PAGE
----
LIBERTY MUTUAL INSURANCE COMPANY, AS SUBROGEE OF GEORGE LAWRENCE, Appellant
DOMTAR PAPER CO., Appellee
COMMERCIAL NET LEASE REALTY SERVICES, INC., AND COMMERCIAL NET LEASE REALTY TRUST, AND COMMERCIAL NET LEASE REALTY, INC., AND NATIONAL RETAIL PROPERTIES, INC., AND NATIONAL RETAIL PROPERTIES TRUST, Appellees
Argued October 8, 2014
Appeal from the Order of the Superior Court entered September 27, 2013 at No. 1052 WDA 2012, affirming the Order of the Court of Common Pleas of Elk County, entered May 22, 2012 at No. C.P. 2011-485. Trial Court Judge: Fornelli, Francis J., Judge; Intermediate Ct. Judges: Shogan, Jacqueline O., Lazarus, Anne E. and Musmanno, John L., Judges.
For Lawrence, George, APPELLANT: Kevin L. Connors, Esq.
For George Lawrence and Liberty Mutual Insurance Company, APPELLANT: Robert F. Horn, Esq.
For PSIA and GPECC, APPELLANT AMICUS CURIAE: Thomas Joseph Bailey, Esq., Joseph Edward Vaughan, Esq.
For National Association of Subrogation Professionals, APPELLANT AMICUS CURIAE: Patrick C. Timoney, Esq., Schwartz & Mongeluzzi LLP.
For Domtar Paper Co., APPELLEE: Patricia Erin Antezana, Esq., Reed Smith LLP.
For National Retail Properties, Inc. and National Retail Properties Trust, APPELLEES: Nadia Vanessa Lazo, Esq., Law Office of Joseph S. Weimer.
For National Retail Properties, et al., APPELLEE: Joseph S. Weimer, Esq.
For PA Association for Justice, APPELLEE AMICUS CURIAE: Paul Timothy Kelly, Esq., Mattise & Kelly, P.C.
For Commercial Net Lease Realty Services, Inc., et al, APPELLEE: Commercial Net Lease Realty Services, Inc, et al, PRO SE.
MR. JUSTICE BAER. CASTILLE, C.J., SAYLOR, EAKIN, BAER, TODD, McCAFFERY, STEVENS, JJ. Messrs. Justice Eakin and Stevens join the opinion. Mr. Chief Justice Saylor files a dissenting opinion. Madame Justice Todd files a dissenting opinion.
MR. BAER, JUSTICE
We granted allowance of appeal to determine whether Section 319 of the Pennsylvania Workers' Compensation Act (" WCA" ), 77 P.S. § 671, confers on employers or their workers' compensation insurers a right to pursue a subrogation claim directly against a third-party tortfeasor when the compensated employee who was injured has taken no action against the tortfeasor. Based on established precedent, the Superior Court held that Section 319 does not permit employers/insurers to commence an action directly against the third-party tortfeasor, and affirmed the trial court's grant of preliminary objections in favor of the tortfeasors. For the reasons set forth herein, we affirm.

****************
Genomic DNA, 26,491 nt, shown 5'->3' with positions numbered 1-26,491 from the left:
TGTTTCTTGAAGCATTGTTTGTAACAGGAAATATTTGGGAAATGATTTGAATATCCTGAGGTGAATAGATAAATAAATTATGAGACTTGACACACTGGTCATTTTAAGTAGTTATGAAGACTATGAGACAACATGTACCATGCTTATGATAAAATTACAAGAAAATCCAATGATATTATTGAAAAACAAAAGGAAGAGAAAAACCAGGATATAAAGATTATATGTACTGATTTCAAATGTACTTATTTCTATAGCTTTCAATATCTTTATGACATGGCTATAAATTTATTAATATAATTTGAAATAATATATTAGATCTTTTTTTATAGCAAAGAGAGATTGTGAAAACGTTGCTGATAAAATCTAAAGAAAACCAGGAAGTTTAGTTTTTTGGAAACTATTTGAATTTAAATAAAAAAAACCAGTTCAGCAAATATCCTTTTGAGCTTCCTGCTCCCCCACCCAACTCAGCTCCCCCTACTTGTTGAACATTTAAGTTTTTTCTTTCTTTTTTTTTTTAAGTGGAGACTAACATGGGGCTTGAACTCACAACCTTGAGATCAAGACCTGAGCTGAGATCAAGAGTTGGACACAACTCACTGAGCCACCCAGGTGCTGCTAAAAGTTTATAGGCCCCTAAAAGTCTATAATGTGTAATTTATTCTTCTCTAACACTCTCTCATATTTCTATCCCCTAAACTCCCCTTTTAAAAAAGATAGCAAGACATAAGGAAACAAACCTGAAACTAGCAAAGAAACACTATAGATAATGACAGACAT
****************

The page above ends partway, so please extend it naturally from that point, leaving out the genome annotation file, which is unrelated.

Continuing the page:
The record establishes that on December 13, 2009, George Lawrence (" Lawrence" ), while in the employment of Schneider National Inc. (" Schneider" ), suffered a work-related injury when he slipped and fell in a parking lot leased by Domtar Paper Company, and allegedly owned and maintained by Commercial Net Lease Realty Services, Inc., Commercial Net Lease Realty Trust, Commercial Net Lease Realty, Inc., National Retail Properties, Inc., and National Retail Properties Trust (collectively " Appellees" ). As a result of this injury, Schneider's workers' compensation carrier, Liberty Mutual Insurance Company (" Liberty Mutual" ), paid Lawrence $33,929.23 in workers' compensation benefits.
Designating itself the subrogee of Lawrence in the caption " Liberty Mutual Insurance Company, As Subrogee of George Lawrence," Liberty Mutual filed a praecipe for writ of summons against Appellees on December 9, 2011, seeking to recover the amount it paid Lawrence in workers' compensation benefits. Notably, Lawrence did not file suit or pursue settlement with Appellees; nor did he either assign his cause of action to Liberty Mutual or join in Liberty Mutual's suit against Appellees.
In its subsequent complaint, Liberty Mutual alleged that Lawrence's work-related injuries were caused by Appellees' negligent ownership and maintenance of the parking lot in which Lawrence slipped and fell. Liberty Mutual contended it was entitled to recover from Appellees by virtue of Section 319 of the Workers' Compensation Act, 77 P.S. § 671, which provides that where a compensable injury is caused by a third-party tortfeasor, the employer shall be subrogated to the right of the employee against the third-party tortfeasor to the extent of compensation benefits paid under the WCA. Appellees filed
preliminary objections in the nature of a demurrer to the complaint, contending that in the absence of an injured employee electing to file a suit in his own right, a workers' compensation carrier has no independent ability to bring a subrogation claim directly against a third-party tortfeasor.